GIJN’s Data Journalism Top 10: London’s Murder Hotspots, Hungary’s Media Monopoly, Data Journalism’s Fallacies

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What’s the global data journalism community tweeting about this week? Our NodeXL #ddj mapping from November 26 to December 2 finds @VRCCrimCam mapping London’s medieval murder hotspots, @geckoboard illustrating common data fallacies to avoid, @ddjournalism teases the beta launch of the Data Journalism Handbook 2.0, and @GoogleNewsInit displays its data journalism courses.

Mapping London’s Medieval Murders

Prof Manuel Eisner, who directs the Violence Research Centre at the University of Cambridge’s criminology department, took nine years to pore over surviving Coroners’ Rolls from the first four decades of the 14th century to figure out the trend of crimes way back when. Among the murders, one man was killed for throwing eel skins on the street for sale and another was killed for stealing a tunic.

Google’s Data Journalism Lessons

The Google News Initiative’s Training Center has 15 lessons on data journalism, ranging from learning how to diagram a disaster and its response to using tilegrams to visualize data. Have fun exploring!

Data Fallacies to Avoid

This illustration on common mistakes when studying, analyzing and interpreting data may have been produced earlier in March but the advice is evergreen. Explore more on these common fallacies and real-life examples here. Want to pin up the poster in your workspace? Download it here.

Beta Launch: Data Journalism Handbook 2.0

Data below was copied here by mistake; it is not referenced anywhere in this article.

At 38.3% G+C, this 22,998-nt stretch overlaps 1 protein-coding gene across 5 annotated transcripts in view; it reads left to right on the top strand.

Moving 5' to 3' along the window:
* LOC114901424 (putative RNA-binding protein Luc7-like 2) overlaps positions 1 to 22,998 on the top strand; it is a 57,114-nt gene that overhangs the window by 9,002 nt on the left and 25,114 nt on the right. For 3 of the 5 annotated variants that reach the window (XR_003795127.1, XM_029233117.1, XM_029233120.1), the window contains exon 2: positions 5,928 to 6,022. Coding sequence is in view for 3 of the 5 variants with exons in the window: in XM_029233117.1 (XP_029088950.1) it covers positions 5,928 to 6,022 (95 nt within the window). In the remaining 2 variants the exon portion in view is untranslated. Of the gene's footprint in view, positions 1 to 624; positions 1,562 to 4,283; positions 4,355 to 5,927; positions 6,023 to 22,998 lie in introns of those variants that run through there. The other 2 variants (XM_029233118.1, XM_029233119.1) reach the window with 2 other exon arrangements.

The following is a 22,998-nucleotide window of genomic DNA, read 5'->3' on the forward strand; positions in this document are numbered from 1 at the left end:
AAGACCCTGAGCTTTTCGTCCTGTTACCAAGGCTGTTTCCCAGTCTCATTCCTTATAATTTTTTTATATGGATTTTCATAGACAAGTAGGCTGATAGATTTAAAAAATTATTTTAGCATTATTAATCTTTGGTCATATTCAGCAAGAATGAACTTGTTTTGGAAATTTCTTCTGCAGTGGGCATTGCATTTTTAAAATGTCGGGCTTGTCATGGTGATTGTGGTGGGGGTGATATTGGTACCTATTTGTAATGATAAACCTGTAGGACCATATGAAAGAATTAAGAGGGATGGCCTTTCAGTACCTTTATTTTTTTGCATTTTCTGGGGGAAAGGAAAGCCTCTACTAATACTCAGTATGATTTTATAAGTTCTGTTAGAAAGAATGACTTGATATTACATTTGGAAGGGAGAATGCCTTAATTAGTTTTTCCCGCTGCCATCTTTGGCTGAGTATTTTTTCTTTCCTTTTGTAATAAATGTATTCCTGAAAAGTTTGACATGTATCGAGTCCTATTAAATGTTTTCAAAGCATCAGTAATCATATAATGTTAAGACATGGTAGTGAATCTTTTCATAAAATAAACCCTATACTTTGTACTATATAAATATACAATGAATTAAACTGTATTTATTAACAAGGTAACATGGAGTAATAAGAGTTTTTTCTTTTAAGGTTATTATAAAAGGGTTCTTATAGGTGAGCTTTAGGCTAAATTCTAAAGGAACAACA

Looks like the beta version of the Data Journalism Handbook (Second Edition), by the European Journalism Centre in partnership with the Google News Initiative, will be launched online soon. Watch this space.

Hungarian Media Monopoly

Last week, 476 media outlets became parts of a new Hungarian media holding controlled by pro-government forces. Center for Media, Data & Society fellow at the Central European University, Attila Bátorfy prepared an infographic to show how the ownership of these outlets have changed. (In English and Hungarian)

UK: Uncounted Homeless

An investigation by HuffPost UK showed that the government was providing data on nationwide levels of homelessness by using a rough count on just one night of the year in autumn, resulting in largely inaccurate data.

AI and Journalism

In an era where artificial intelligence  is becoming more and more a part of communication processes and decisions, journalism has to cope with adopting automated processes in news production and using AI responsibly. Hans-Bredow-Institut researcher Wiebke Loosen writes about the advances in robot journalism. (In German)

Turkey: Educating Syrian Kids

The European Union has been promoting the integration of Syrian children into the Turkish education system since the influx of Syrian refugees in Turkey. Dokuz8haber analyzes the data to gauge the success of these efforts. (In Turkish)

Barcelona’s Economic Inequality

Barcelona’s two districts Pedralbes and Ciutat Meridiana may only be a bit more than 10 kilometres apart, but their economic wealth has a gap as wide as New York’s compared to Medellin. Fundació Periodisme Plural shows the state of economic inequality in Spain’s capital city using infographics. (In Catalan).

German Judicial Districts

Spiegel Online’s Marcel Pauly uploaded data on the judicial districts in Germany that have existed since 2013, which had been used for a story looking into which district hosted Germany’s toughest judges.


Thanks, once again, to Marc Smith of Connected Action for gathering the links and graphing them.

Eunice Au is GIJN’s program coordinator. Previously, she was a Malaysia correspondent for Singapore’s The Straits Times, and a journalist at the New Straits Times. She has also written for The Sun, Malaysian Today and Madam Chair.

 

For a look at Marc Smith’s mapping on #ddj on Twitter, check out this map.

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